Why Russia Is Backing Assad's Regime In Syria

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Syrian Air Force MiG-23
A MiG-23 attack jet of the Syrian Air Force

CAIRO -- During the 18 months of Syria’s popular uprising, the embattled regime of President Bashar al-Assad has found one staunch supporter: Russia. Moscow, for the most part, has continued business as usual with Damascus, honoring existing arms contracts and vetoing United Nations resolutions that would have allowed tougher sanctions on the Syrian regime a total of three times, along with China.

Turkey’s Prime Minister, Recep Tayyip Erdogan, is among the most vocal critics of Russia’s stance. "The main source of disappointment is Russia. Let alone raising its voice against Syria, it stands by the massacre," Erdogan said on Thursday in an interview on the Turkish television station NTV.

In response to criticism and overtures from Turkey, the Obama administration and European governments, President Vladimir Putin’s Kremlin has been unwavering in its position and has fired back at the West’s approach to Syria. "The main thing is that our partners cannot stop,” Putin said last week. “Having already created an atmosphere of chaos in many countries, they are now continuing that policy in others, in particular Syria.”

As Syria’s civil war continues to escalate, why has Putin's stance on Syria remained largely unchanged? While arms contracts are a part of it, Russia has much broader economic ties with Syria, as well as geostrategic considerations over its future role in the Middle East.

Planes, Choppers and Bombs

The conflict has grown increasingly complex, with boundaries blurring between non-violent and armed factions, secular and Islamist factions, and Syrian and foreign fighters. One thing has been a constant: Russian-made weapons are the staple of Assad’s army, with MiG warplanes, helicopter gunships and bombs appearing in many YouTube videos shot by the Syrian opposition. Those Russian weapons are the product of a growing arms trade that is difficult to trace and document.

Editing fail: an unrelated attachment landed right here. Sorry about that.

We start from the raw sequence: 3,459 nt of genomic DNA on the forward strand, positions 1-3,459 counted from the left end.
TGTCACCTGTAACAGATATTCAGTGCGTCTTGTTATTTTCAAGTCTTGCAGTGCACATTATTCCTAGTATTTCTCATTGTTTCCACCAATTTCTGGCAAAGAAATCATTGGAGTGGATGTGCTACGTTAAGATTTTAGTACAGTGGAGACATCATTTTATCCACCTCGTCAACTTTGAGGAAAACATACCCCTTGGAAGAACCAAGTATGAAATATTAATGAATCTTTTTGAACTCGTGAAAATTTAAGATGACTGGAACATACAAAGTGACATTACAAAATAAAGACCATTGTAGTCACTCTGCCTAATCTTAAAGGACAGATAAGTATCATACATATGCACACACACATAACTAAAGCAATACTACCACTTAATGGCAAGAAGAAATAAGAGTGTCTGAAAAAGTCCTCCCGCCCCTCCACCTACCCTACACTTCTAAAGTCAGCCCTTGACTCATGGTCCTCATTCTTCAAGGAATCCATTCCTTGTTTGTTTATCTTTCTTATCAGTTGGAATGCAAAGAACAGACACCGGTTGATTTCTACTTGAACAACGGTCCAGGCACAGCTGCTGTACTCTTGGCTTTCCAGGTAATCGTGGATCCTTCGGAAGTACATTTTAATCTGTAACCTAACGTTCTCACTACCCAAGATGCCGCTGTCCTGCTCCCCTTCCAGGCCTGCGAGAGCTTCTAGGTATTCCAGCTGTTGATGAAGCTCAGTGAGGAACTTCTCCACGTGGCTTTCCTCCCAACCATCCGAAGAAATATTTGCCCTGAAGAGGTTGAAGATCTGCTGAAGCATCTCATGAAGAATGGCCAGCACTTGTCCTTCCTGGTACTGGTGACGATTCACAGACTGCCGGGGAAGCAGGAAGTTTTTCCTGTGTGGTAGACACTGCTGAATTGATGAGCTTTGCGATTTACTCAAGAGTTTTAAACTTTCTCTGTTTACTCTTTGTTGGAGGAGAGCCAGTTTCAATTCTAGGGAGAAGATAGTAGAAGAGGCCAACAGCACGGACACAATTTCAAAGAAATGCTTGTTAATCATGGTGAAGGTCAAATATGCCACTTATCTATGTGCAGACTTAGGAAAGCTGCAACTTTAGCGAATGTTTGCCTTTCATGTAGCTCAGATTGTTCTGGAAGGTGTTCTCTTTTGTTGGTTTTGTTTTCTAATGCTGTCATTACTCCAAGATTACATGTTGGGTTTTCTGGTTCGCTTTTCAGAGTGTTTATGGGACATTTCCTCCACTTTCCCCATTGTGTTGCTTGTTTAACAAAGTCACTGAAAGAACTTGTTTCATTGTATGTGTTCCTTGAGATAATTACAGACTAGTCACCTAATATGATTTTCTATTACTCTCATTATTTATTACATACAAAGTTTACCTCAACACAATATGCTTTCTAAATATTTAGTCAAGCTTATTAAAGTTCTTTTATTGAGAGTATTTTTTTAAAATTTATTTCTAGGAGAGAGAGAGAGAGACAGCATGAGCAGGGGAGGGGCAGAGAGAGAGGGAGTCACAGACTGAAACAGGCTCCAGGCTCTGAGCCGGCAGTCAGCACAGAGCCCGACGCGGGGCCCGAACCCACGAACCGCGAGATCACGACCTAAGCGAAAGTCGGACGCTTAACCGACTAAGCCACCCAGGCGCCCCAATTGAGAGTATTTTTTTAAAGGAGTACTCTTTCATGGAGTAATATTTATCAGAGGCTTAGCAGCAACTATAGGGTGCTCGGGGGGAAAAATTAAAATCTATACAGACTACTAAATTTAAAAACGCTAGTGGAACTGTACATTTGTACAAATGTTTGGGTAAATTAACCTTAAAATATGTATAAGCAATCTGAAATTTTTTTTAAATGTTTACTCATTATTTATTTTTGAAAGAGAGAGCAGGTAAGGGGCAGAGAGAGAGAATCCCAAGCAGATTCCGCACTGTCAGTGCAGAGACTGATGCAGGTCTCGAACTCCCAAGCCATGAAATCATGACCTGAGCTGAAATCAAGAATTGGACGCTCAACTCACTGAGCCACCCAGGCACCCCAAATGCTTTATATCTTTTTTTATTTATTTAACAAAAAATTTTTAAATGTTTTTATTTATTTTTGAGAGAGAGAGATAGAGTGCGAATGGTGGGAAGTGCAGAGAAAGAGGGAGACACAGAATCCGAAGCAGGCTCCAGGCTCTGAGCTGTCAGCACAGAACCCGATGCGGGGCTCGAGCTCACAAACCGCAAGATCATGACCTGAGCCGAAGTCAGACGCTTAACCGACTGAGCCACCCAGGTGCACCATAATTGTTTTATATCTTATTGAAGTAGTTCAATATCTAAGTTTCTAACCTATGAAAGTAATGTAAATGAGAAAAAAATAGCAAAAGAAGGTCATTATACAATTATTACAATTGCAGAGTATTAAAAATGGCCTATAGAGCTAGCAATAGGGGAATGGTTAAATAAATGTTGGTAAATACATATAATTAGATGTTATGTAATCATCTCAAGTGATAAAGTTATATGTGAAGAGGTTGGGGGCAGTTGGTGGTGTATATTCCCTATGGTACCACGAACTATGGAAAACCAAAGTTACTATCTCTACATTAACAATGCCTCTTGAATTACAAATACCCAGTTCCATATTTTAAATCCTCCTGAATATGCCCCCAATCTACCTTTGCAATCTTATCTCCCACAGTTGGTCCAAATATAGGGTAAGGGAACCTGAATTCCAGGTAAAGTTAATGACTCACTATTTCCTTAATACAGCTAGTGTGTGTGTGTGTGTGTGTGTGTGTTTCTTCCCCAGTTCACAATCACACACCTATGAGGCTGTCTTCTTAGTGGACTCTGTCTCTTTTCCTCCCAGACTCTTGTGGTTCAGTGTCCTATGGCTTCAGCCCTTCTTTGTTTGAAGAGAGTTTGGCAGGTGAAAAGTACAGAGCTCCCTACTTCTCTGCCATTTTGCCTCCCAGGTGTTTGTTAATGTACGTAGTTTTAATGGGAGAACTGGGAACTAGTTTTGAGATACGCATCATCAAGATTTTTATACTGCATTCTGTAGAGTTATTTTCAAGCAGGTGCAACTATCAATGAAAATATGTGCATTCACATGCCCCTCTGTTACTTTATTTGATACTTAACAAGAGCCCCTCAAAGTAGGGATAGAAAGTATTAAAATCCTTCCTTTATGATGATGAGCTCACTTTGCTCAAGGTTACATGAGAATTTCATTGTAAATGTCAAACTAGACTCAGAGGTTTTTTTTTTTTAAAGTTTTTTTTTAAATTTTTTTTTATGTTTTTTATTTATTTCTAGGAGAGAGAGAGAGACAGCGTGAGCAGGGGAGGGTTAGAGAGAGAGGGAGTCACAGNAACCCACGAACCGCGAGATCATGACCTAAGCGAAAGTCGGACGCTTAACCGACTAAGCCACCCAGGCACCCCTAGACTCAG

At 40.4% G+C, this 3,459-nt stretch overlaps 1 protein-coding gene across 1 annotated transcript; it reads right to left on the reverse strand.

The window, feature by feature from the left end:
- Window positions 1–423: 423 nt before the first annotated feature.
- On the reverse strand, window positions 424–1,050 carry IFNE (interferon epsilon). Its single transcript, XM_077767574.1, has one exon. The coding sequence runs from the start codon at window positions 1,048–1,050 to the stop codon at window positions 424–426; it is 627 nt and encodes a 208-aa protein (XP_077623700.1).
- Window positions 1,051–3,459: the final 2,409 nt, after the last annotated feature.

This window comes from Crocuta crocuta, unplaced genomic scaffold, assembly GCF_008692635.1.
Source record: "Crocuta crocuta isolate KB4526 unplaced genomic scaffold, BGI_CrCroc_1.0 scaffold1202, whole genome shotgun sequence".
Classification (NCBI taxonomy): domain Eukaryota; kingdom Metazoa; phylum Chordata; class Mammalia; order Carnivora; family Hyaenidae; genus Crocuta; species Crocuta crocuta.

Russian munitions companies have signed a total of $6 billion in contracts with Syria since 2006, of which only $1 billion worth of weapons was actually shipped, according to the Centre for Analysis of Strategies and Technologies, a Russian nonprofit organization tracking arms sales.

While the overall value of Russian arms deals with Syria more than doubled in three years, from $2.1 billion in 2007 to $4.7 billion in 2010, Syria is a relatively small customer for Russia's arms industry. In 2011, Russia’s arms exports to Syria comprised only 5 percent of the total, according to CAST data.

Syria, unlike other Arab nations, doesn’t have huge oil revenues to pay for the advanced weaponry it buys, and as a consequence has it has incurred huge debts with its main supplier. In 2005, Russia decided to write off 70 percent of Syria’s Soviet-era debt, a decision that fueled the increase of arms and energy contracts allocated to Russian companies. (The write-off reduced Syria's Soviet-era debt from $13.4 billion to $3.6 billion, according to CAST data and analyst estimates.)

As for the specifics on what business Russia has been doing with Syria since the conflict began 18 months ago, top officials have been vague. “Russia has its obligations to Syria under contracts that had been previously signed,” Vyacheslav Dzirkaln, deputy chief head of the Military Technical Cooperation agency, said in July. “We are supplying arms and hardware of a purely defensive nature; it cannot be said that we have introduced an embargo on military supplies to Syria.”

Yet Russian authorities continued to sign agreements last year, with the Syrian conflict already under way. Russia’s principal military export agency Rosoboronexport signed a $550 million contract last December to ship 36 Yak-130 combat trainer aircraft to Syria. Those jets, while primarily used to train pilots, have the ability to drop bombs and launch missiles.

Russian companies also scrambled to ensure the delivery of Mi-25 helicopter gunships that had been sent back to its manufacturer by the Syrians for maintenance, said Paul Holtom, director of the Arms Transfers Programme at SIPRI, a Stockholm-based arms and military research center. Pieter Wezeman, a senior researcher at SIPRI focusing on Syria, added that the Assad regime is also buying top of the line fighter-bombers: “A major ongoing deal is for 24 MiG-29SMT combat aircraft, although those are more likely to be delivered from 2013,” he said.

Energy Crossroads